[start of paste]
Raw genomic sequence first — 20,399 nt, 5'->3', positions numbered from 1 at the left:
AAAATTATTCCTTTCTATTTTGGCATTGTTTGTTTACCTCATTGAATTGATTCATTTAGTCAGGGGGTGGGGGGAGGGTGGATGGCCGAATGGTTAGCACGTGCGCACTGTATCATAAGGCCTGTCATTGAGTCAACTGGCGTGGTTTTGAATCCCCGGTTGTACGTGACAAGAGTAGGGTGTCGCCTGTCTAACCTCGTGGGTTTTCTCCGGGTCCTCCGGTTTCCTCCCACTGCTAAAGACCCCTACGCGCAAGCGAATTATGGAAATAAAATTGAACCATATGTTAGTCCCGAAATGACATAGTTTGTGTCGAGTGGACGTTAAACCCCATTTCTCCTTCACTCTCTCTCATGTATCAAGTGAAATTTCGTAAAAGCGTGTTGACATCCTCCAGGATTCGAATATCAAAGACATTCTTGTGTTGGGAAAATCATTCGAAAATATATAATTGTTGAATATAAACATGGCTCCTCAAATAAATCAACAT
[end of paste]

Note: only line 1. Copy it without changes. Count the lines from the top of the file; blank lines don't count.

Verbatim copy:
Raw genomic sequence first — 20,399 nt, 5'->3', positions numbered from 1 at the left: